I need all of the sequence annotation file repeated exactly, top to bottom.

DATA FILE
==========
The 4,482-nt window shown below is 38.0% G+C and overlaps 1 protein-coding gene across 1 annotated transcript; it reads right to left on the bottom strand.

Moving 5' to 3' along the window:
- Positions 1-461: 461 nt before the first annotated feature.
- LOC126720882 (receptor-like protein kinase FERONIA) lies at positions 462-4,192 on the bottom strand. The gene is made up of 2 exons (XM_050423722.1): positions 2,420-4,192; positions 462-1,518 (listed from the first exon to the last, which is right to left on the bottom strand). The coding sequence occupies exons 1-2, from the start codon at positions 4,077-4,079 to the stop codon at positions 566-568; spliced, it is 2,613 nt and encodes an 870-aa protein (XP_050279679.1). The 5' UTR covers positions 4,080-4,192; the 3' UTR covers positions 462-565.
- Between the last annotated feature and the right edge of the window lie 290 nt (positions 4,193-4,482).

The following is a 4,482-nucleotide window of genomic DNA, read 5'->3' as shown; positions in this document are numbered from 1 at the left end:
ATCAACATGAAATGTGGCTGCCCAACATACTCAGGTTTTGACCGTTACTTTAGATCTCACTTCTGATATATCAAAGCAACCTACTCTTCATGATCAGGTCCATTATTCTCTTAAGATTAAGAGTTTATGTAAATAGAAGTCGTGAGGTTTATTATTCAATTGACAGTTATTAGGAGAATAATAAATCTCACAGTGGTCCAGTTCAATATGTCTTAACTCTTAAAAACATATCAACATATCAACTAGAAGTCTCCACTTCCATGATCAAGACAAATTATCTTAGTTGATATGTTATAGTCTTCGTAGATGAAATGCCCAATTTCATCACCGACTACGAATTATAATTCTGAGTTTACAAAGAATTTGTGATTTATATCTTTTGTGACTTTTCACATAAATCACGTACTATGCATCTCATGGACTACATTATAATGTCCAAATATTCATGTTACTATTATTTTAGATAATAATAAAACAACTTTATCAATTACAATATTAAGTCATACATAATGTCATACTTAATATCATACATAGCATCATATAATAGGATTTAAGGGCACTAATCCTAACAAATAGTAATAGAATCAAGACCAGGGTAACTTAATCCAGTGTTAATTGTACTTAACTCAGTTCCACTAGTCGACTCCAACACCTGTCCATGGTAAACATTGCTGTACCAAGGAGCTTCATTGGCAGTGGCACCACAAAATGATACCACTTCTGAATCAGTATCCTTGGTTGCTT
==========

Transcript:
The 4,482-nt window shown below is 38.0% G+C and overlaps 1 protein-coding gene across 1 annotated transcript; it reads right to left on the bottom strand.

Moving 5' to 3' along the window:
- Positions 1-461: 461 nt before the first annotated feature.
- LOC126720882 (receptor-like protein kinase FERONIA) lies at positions 462-4,192 on the bottom strand. The gene is made up of 2 exons (XM_050423722.1): positions 2,420-4,192; positions 462-1,518 (listed from the first exon to the last, which is right to left on the bottom strand). The coding sequence occupies exons 1-2, from the start codon at positions 4,077-4,079 to the stop codon at positions 566-568; spliced, it is 2,613 nt and encodes an 870-aa protein (XP_050279679.1). The 5' UTR covers positions 4,080-4,192; the 3' UTR covers positions 462-565.
- Between the last annotated feature and the right edge of the window lie 290 nt (positions 4,193-4,482).

The following is a 4,482-nucleotide window of genomic DNA, read 5'->3' as shown; positions in this document are numbered from 1 at the left end:
ATCAACATGAAATGTGGCTGCCCAACATACTCAGGTTTTGACCGTTACTTTAGATCTCACTTCTGATATATCAAAGCAACCTACTCTTCATGATCAGGTCCATTATTCTCTTAAGATTAAGAGTTTATGTAAATAGAAGTCGTGAGGTTTATTATTCAATTGACAGTTATTAGGAGAATAATAAATCTCACAGTGGTCCAGTTCAATATGTCTTAACTCTTAAAAACATATCAACATATCAACTAGAAGTCTCCACTTCCATGATCAAGACAAATTATCTTAGTTGATATGTTATAGTCTTCGTAGATGAAATGCCCAATTTCATCACCGACTACGAATTATAATTCTGAGTTTACAAAGAATTTGTGATTTATATCTTTTGTGACTTTTCACATAAATCACGTACTATGCATCTCATGGACTACATTATAATGTCCAAATATTCATGTTACTATTATTTTAGATAATAATAAAACAACTTTATCAATTACAATATTAAGTCATACATAATGTCATACTTAATATCATACATAGCATCATATAATAGGATTTAAGGGCACTAATCCTAACAAATAGTAATAGAATCAAGACCAGGGTAACTTAATCCAGTGTTAATTGTACTTAACTCAGTTCCACTAGTCGACTCCAACACCTGTCCATGGTAAACATTGCTGTACCAAGGAGCTTCATTGGCAGTGGCACCACAAAATGATACCACTTCTGAATCAGTATCCTTGGTTGCTT